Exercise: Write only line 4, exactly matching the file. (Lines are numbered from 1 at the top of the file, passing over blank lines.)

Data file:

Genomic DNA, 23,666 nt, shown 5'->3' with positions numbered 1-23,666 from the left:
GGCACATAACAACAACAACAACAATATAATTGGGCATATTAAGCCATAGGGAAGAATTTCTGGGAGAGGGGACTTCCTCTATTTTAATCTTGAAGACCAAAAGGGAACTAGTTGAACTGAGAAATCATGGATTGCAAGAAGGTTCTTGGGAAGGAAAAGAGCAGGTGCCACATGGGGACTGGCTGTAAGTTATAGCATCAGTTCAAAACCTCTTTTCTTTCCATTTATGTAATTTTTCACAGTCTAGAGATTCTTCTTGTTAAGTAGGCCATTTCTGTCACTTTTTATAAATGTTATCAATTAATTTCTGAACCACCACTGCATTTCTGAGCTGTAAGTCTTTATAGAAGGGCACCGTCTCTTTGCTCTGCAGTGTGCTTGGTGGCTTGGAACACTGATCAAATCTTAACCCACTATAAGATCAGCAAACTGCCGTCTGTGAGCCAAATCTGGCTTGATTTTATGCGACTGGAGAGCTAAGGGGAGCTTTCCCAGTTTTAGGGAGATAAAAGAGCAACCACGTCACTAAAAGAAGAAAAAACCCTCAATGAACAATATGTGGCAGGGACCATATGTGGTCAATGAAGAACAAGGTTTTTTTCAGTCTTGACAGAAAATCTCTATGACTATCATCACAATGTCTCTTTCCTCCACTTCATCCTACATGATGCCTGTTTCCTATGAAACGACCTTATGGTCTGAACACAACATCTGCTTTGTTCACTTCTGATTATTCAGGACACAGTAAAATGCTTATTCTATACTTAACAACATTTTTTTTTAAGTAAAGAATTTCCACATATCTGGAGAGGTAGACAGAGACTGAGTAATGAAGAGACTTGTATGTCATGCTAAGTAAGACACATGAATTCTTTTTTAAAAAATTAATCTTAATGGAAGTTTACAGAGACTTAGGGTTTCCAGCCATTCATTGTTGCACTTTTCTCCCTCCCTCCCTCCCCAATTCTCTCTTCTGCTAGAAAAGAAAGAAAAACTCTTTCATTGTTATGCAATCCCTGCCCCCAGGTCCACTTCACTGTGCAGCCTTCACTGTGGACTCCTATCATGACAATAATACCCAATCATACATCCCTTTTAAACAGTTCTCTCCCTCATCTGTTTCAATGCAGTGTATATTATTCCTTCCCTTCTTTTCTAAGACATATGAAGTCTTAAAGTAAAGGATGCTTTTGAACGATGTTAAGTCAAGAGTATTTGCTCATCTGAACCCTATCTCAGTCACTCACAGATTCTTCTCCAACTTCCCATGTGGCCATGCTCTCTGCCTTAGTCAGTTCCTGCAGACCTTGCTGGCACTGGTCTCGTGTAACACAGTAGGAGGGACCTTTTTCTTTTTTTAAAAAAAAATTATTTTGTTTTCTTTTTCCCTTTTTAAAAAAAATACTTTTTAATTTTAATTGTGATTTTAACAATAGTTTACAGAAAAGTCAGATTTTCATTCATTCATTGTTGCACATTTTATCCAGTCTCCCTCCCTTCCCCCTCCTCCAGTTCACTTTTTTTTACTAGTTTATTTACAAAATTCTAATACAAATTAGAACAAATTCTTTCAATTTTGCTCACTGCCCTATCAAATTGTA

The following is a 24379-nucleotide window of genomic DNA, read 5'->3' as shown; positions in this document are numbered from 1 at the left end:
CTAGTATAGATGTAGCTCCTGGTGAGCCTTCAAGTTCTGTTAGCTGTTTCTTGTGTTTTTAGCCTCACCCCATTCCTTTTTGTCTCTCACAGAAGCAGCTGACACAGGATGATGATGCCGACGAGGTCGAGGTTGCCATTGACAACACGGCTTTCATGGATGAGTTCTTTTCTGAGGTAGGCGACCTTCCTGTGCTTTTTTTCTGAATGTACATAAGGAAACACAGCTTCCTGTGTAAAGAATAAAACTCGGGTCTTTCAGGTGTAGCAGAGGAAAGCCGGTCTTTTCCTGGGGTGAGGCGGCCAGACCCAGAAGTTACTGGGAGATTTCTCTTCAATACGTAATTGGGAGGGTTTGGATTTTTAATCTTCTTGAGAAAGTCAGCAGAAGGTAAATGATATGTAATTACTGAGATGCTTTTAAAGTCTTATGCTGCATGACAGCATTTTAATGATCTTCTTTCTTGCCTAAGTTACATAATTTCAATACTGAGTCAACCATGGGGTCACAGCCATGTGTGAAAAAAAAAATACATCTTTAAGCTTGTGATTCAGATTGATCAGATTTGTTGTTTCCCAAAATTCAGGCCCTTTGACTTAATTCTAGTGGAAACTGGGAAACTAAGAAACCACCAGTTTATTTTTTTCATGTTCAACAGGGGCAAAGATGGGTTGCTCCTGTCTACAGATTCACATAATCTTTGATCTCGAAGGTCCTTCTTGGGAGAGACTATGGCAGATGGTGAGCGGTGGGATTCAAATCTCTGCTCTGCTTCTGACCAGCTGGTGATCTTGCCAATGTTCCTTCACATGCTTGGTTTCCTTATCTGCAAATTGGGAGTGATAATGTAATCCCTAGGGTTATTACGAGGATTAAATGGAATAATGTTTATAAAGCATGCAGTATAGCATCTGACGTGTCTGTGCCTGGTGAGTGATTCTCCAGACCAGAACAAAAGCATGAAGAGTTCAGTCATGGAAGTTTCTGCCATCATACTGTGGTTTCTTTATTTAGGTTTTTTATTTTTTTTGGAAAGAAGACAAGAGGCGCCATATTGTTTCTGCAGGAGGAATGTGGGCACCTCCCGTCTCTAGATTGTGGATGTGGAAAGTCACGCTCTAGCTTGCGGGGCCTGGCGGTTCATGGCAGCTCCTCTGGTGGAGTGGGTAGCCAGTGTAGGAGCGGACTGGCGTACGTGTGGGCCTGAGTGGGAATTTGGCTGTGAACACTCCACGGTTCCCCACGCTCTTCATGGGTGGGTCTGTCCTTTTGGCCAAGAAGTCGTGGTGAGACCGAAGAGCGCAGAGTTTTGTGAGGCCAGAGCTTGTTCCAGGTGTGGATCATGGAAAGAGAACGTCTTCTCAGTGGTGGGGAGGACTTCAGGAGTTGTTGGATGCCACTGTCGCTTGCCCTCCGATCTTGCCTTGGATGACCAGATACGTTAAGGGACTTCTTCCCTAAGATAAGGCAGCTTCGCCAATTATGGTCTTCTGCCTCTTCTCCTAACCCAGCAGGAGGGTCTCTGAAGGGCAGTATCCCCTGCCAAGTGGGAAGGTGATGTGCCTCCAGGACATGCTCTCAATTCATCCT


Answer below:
CTAGTATAGATGTAGCTCCTGGTGAGCCTTCAAGTTCTGTTAGCTGTTTCTTGTGTTTTTAGCCTCACCCCATTCCTTTTTGTCTCTCACAGAAGCAGCTGACACAGGATGATGATGCCGACGAGGTCGAGGTTGCCATTGACAACACGGCTTTCATGGATGAGTTCTTTTCTGAGGTAGGCGACCTTCCTGTGCTTTTTTTCTGAATGTACATAAGGAAACACAGCTTCCTGTGTAAAGAATAAAACTCGGGTCTTTCAGGTGTAGCAGAGGAAAGCCGGTCTTTTCCTGGGGTGAGGCGGCCAGACCCAGAAGTTACTGGGAGATTTCTCTTCAATACGTAATTGGGAGGGTTTGGATTTTTAATCTTCTTGAGAAAGTCAGCAGAAGGTAAATGATATGTAATTACTGAGATGCTTTTAAAGTCTTATGCTGCATGACAGCATTTTAATGATCTTCTTTCTTGCCTAAGTTACATAATTTCAATACTGAGTCAACCATGGGGTCACAGCCATGTGTGAAAAAAAAAATACATCTTTAAGCTTGTGATTCAGATTGATCAGATTTGTTGTTTCCCAAAATTCAGGCCCTTTGACTTAATTCTAGTGGAAACTGGGAAACTAAGAAACCACCAGTTTATTTTTTTCATGTTCAACAGGGGCAAAGATGGGTTGCTCCTGTCTACAGATTCACATAATCTTTGATCTCGAAGGTCCTTCTTGGGAGAGACTATGGCAGATGGTGAGCGGTGGGATTCAAATCTCTGCTCTGCTTCTGACCAGCTGGTGATCTTGCCAATGTTCCTTCACATGCTTGGTTTCCTTATCTGCAAATTGGGAGTGATAATGTAATCCCTAGGGTTATTACGAGGATTAAATGGAATAATGTTTATAAAGCATGCAGTATAGCATCTGACGTGTCTGTGCCTGGTGAGTGATTCTCCAGACCAGAACAAAAGCATGAAGAGTTCAGTCATGGAAGTTTCTGCCATCATACTGTGGTTTCTTTATTTAGGTTTTTTATTTTTTTTGGAAAGAAGACAAGAGGCGCCATATTGTTTCTGCAGGAGGAATGTGGGCACCTCCCGTCTCTAGATTGTGGATGTGGAAAGTCACGCTCTAGCTTGCGGGGCCTGGCGGTTCATGGCAGCTCCTCTGGTGGAGTGGGTAGCCAGTGTAGGAGCGGACTGGCGTACGTGTGGGCCTGAGTGGGAATTTGGCTGTGAACACTCCACGGTTCCCCACGCTCTTCATGGGTGGGTCTGTCCTTTTGGCCAAGAAGTCGTGGTGAGACCGAAGAGCGCAGAGTTTTGTGAGGCCAGAGCTTGTTCCAGGTGTGGATCATGGAAAGAGAACGTCTTCTCAGTGGTGGGGAGGACTTCAGGAGTTGTTGGATGCCACTGTCGCTTGCCCTCCGATCTTGCCTTGGATGACCAGATACGTTAAGGGACTTCTTCCCTAAGATAAGGCAGCTTCGCCAATTATGGTCTTCTGCCTCTTCTCCTAACCCAGCAGGAGGGTCTCTGAAGGGCAGTATCCCCTGCCAAGTGGGAAGGTGATGTGCCTCCAGGACATGCTCTCAATTCATCCT